I feel like any slight tint that my skin has acquired is just going to vanish with my first shower back at home. I’ll watch Kampuchea dance down my metal shower drain alongside my green Suave shower gel. I regret this realization, I regret imagining even for a moment that the end is drawing near, I’ve got a few more days to enjoy and I can’t let those thoughts restrict my swelling capacity in anyway. I just don’t want any parts of it to leave me, all I’ve learned, every tough conversation surrounding access, every conflicting feeling, all my uncomfortable feelings of privilege, and mainly every smile I’ve received as I race down Wat Bo Road on my bike.
I am glad we had this last weekend away together in Ratanakiri, it allowed for a cohabitation of insight, togetherness, uncoiling, and ultimately sray line (Khmer word for Love). We arrived to our spot in the trees. A breath-taking guesthouse of huts gently draped through the jungle trees like curtains. Our days away we spent wandering through a slew of waterfalls, a summery fluorescent lake, and a trivial muddy road as our guide. Each part of the province became surreal to my memory book and me. I snapped it seemed endless pictures; really wishing my snapshots in my mind would never fly away down each greater gushing waterfall.
The last waterfall, which provided a difficult route, was the most spectacular. Once you made it carefully down the rocks you stood out on an alcove of ash colored rocks, and when you sat down you were at the will of the waterfall. The current brought endless droplets, and a pull towards their mother. We all looked up through the madness to an even greater possibility, our gazes were met with the top of waterfall. It was like we could look the waterfall in the eye, meeting its line of sight with pure awe. It was liberating to feel equilibrium with such a massive natural force. I felt lost at where to sustain my gaze, I didn’t want to look away from the falls but I was enjoying equally watching my friends locking eyes with the force. I looked back at the group of people I’d been traveling with for a month and this unsuspecting, but unceasing sense of pride for each of them was pulsing. It was like between each mass of water passing over them I was able to see where we had started. We all had different backgrounds but we had been able to come together, travel together to this moment, a fourteen-hour bus trip, a bumpy van, and a steep step down. We were all here together. We had made it. We all came from different routes, surroundings, and homes but we had found a new home together under that waterfall.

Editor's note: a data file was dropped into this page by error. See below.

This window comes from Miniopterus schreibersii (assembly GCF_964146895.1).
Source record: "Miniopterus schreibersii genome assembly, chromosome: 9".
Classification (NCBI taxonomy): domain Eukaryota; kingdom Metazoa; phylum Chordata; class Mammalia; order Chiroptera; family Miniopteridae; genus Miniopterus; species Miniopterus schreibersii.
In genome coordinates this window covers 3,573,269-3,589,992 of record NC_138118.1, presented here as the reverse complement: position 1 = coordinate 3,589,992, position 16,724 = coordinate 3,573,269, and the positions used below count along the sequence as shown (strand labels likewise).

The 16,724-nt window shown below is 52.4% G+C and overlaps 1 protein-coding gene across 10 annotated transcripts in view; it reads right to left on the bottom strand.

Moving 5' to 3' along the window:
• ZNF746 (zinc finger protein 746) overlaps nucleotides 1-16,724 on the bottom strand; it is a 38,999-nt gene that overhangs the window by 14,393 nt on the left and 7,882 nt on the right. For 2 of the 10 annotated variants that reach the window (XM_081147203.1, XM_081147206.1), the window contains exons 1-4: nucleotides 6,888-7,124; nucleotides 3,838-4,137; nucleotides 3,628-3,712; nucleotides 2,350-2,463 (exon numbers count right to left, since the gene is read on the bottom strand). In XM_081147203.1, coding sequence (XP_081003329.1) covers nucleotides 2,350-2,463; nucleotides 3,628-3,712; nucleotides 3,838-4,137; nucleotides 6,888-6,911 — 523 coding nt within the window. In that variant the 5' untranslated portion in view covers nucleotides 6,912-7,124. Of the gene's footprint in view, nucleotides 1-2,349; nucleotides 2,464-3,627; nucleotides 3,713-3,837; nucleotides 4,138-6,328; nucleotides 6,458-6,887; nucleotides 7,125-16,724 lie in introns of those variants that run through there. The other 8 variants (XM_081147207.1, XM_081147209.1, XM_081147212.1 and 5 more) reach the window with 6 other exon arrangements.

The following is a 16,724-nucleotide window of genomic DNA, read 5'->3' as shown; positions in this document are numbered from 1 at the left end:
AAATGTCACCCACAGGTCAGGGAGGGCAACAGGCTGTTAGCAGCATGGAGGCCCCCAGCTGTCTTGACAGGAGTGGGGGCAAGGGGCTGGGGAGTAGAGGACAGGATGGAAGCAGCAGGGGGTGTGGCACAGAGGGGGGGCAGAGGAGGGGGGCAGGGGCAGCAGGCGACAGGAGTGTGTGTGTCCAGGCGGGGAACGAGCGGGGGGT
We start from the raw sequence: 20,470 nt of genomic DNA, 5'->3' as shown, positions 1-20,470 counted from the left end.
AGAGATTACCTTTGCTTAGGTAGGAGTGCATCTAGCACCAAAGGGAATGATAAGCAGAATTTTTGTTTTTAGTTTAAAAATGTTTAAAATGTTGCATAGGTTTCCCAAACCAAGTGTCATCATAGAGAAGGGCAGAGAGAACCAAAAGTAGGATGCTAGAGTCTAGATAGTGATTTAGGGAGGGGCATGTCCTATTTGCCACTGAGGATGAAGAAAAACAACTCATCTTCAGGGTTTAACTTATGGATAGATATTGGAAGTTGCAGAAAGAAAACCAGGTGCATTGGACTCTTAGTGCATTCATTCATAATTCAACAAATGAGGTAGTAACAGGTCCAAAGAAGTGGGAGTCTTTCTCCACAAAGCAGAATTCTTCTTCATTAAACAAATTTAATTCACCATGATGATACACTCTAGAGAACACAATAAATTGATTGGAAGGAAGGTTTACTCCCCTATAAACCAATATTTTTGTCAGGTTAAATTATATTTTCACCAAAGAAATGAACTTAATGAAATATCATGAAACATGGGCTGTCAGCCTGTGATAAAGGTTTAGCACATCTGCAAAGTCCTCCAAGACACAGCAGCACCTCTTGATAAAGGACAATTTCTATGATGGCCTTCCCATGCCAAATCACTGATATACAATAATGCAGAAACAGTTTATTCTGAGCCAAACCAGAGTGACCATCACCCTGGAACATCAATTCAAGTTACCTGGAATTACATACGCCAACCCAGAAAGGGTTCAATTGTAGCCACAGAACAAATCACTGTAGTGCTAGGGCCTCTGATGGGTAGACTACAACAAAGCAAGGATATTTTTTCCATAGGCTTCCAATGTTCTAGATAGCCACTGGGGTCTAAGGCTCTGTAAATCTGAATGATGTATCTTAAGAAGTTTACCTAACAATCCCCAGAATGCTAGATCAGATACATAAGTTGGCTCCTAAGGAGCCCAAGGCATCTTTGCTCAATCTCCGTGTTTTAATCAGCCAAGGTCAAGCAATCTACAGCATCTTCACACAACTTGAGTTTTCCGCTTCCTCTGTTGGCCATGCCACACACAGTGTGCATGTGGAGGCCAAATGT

I spent the rest of my time gravitating between the water, the smiles of my friend’s faces, the strength of the falls, and my gratitude to the space. I just felt indebted to this beautiful waterfall and this beautiful country. Thankfully though I’ve realized the more I am here that Kampuchea never really will leave me, even the difficult parts, my skin may return to its normal ghostly pale glow but terracotta Kampuchea shall remain a part of my heart.
Khnom sray line Kampuchea.
I love Cambodia.